Core D is critical for the central tenet ofthe UCLA-CMCR, which is that classes of mitigators of radiation damage can be identified by their chemical structures and/or the biological pathways that they utilize. Core D has provided and will continue to provide the technological driving force behind the work ofthe projects in high-throughput screening (HTS) of small molecule libraries with the aim of discovering novel mitigators of radiation damage. Core D centralizes HTS in a state-of-the-art facility that has already proven its value to the UCLA-CMCR, with several families of lead compounds identified. Additionally, in order to deal with the data that has been generated and to provide it to the CMCR in a form in which it can be mined for structure activity relationships and other relevant chemical and biological information Core D, through pilot research funding, has established a relationship with Collaborative Drug Discovery (CDD) to use its an industrial strength database for these purposes. Access to this data is available to other CMCRs. Now that families of lead compounds have been identified, with more to come. Core D has been further expanded to include pharmaceutical chemists under Dr. Jung, who will play a central role in design and synthesis of analogues of active compounds to identify chemical structures responsible for activity, to improve their drug-like qualities, and their efficacy. This relationship also was initiated through pilot research funding. Finally, Core D provides proteomics primarily in the form of mass spectrometry to seek molecular signatures of the biological pathways utilized by effective mitigators so as to probe mechanism of action of these compounds.
Core D brings technology that allows us to measure the effects of many thousands of compounds on the response of cells to radiation so as to discover novel agents;an industrial-strength database to house the data and explore it to derive information;the ability to chemically improve active compounds and investigate structure-activity relationships;and to define the pathways by which they bring about their effects.
|Micewicz, Ewa D; Luong, Hai T; Jung, Chun-Ling et al. (2014) Novel dimeric Smac analogs as prospective anticancer agents. Bioorg Med Chem Lett 24:1452-7|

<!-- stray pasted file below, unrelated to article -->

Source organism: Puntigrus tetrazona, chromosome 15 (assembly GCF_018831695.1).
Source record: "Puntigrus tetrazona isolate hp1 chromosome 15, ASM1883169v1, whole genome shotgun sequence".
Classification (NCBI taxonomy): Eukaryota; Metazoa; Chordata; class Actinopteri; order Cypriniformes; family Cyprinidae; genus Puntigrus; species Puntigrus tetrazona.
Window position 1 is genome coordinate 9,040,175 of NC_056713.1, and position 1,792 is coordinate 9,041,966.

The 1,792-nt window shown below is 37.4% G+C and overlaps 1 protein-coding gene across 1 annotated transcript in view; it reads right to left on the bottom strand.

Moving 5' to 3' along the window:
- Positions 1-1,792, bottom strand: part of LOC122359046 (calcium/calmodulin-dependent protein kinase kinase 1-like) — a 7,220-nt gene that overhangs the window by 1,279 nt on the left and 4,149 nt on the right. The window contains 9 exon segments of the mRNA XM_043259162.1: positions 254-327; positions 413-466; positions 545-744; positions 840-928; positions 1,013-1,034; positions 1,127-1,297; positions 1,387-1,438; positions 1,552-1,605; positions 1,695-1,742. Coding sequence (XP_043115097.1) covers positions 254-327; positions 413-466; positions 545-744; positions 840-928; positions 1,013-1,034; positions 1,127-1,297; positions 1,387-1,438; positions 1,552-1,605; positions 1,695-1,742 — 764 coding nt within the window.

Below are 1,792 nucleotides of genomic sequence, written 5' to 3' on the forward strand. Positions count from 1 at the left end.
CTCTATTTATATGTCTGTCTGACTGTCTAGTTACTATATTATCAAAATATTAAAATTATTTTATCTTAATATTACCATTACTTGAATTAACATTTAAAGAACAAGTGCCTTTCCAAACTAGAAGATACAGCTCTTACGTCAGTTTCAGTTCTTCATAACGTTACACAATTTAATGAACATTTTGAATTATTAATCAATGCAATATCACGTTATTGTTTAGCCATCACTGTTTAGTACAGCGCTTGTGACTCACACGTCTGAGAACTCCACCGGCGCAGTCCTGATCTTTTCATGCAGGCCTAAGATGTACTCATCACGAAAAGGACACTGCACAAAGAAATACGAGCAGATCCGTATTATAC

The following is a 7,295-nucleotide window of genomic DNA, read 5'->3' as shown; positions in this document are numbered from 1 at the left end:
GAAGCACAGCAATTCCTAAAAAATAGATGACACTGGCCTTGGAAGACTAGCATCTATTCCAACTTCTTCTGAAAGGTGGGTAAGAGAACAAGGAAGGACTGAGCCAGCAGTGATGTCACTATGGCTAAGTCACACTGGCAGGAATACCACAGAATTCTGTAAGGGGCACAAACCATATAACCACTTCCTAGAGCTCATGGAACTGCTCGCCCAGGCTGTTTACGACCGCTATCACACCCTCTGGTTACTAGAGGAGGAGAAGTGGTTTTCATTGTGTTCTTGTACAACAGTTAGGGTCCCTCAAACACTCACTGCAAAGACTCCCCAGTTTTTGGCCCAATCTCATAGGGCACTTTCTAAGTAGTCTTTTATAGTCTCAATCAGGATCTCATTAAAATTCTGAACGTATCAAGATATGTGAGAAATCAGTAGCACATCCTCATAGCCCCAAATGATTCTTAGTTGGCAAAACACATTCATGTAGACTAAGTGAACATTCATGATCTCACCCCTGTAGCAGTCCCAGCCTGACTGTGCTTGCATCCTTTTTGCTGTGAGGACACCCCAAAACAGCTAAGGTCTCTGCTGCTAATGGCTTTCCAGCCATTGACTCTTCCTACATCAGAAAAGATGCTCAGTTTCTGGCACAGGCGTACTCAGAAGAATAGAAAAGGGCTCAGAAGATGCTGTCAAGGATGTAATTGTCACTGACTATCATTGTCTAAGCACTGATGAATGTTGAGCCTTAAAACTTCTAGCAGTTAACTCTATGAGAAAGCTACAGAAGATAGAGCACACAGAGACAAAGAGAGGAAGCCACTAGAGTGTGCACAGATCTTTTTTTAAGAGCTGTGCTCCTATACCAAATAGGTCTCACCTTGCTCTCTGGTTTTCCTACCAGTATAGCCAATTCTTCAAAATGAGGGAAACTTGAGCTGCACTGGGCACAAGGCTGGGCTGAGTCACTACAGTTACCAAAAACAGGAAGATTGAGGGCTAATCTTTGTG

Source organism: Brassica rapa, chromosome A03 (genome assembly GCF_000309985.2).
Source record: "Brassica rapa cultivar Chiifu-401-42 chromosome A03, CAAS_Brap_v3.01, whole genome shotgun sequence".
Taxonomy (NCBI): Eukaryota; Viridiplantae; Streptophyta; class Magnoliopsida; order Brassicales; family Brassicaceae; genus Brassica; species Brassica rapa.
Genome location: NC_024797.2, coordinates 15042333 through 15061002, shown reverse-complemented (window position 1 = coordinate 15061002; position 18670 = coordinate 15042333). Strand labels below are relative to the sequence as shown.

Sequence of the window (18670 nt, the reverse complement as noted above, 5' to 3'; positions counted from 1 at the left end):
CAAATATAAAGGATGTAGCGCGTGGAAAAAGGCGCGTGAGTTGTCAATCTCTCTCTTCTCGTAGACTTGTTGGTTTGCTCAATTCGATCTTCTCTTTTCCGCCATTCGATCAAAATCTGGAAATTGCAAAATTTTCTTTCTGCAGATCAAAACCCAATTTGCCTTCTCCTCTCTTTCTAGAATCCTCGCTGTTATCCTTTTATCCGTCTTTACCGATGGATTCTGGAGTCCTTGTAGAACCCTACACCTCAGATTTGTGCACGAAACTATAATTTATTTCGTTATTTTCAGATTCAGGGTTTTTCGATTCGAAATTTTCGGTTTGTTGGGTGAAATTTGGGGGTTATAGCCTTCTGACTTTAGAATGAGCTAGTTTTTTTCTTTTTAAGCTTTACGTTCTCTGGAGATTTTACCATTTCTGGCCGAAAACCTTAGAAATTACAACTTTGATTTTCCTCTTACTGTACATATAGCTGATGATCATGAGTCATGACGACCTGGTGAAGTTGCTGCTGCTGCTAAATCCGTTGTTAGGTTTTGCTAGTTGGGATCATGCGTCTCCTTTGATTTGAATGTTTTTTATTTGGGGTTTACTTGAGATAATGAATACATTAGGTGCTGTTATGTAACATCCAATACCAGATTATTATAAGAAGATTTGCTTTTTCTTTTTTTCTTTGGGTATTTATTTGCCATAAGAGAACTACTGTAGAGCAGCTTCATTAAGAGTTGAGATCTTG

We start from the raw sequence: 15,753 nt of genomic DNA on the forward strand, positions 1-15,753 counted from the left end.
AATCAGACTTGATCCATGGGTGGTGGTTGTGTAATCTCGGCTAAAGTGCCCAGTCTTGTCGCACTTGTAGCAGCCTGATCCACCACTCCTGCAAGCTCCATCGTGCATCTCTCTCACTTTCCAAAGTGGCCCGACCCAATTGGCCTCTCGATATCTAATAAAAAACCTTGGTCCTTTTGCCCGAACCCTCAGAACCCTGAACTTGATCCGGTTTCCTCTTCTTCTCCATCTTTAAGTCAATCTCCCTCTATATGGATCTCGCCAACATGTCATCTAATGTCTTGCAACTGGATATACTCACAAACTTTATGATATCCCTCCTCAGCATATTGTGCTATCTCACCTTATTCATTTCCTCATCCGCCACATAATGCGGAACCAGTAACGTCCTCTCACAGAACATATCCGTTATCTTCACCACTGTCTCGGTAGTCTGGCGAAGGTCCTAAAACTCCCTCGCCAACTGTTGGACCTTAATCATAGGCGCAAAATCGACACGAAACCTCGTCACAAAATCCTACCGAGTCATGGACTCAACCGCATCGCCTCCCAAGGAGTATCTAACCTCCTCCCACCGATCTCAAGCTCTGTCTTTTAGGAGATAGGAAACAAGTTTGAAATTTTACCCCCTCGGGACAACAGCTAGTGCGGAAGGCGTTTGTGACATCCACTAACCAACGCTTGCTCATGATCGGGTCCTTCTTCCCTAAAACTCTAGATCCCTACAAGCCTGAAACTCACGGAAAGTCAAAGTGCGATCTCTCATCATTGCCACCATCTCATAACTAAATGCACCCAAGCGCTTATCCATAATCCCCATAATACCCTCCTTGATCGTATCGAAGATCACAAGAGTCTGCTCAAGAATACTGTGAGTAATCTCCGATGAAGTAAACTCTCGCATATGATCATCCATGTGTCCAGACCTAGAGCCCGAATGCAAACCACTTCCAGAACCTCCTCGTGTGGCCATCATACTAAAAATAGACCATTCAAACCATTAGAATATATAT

|Damoiseaux, Robert (2014) UCLA's Molecular Screening Shared Resource: enhancing small molecule discovery with functional genomics and new technology. Comb Chem High Throughput Screen 17:356-68|
|Erde, Jonathan; Loo, Rachel R Ogorzalek; Loo, Joseph A (2014) Enhanced FASP (eFASP) to increase proteome coverage and sample recovery for quantitative proteomic experiments. J Proteome Res 13:1885-95|
|Bunimovich, Yuri L; Nair-Gill, Evan; Riedinger, Mireille et al. (2014) Deoxycytidine kinase augments ATM-Mediated DNA repair and contributes to radiation resistance. PLoS One 9:e104125|
|Martin, N T; Nakamura, K; Paila, U et al. (2014) Homozygous mutation of MTPAP causes cellular radiosensitivity and persistent DNA double-strand breaks. Cell Death Dis 5:e1130|
|Hacke, K; Treger, J A; Bogan, B T et al. (2013) Genetic modification of mouse bone marrow by lentiviral vector-mediated delivery of hypoxanthine-Guanine phosphoribosyltransferase short hairpin RNA confers chemoprotection against 6-thioguanine cytotoxicity. Transplant Proc 45:2040-4|
|Martin, Nathan T; Nakamura, Kotoka; Davies, Robert et al. (2013) ATM-dependent MiR-335 targets CtIP and modulates the DNA damage response. PLoS Genet 9:e1003505|
|Xie, Michael W; Gorodetsky, Raphael; Micewicz, Ewa D et al. (2013) Marrow-derived stromal cell delivery on fibrin microbeads can correct radiation-induced wound-healing deficits. J Invest Dermatol 133:553-61|
|Ambrose, Mark; Gatti, Richard A (2013) Pathogenesis of ataxia-telangiectasia: the next generation of ATM functions. Blood 121:4036-45|
|Li, Xinmin; Zhou, Jian; Nahas, Shareef A et al. (2012) Common copy number variations in fifty radiosensitive cell lines. Genomics 99:96-100|
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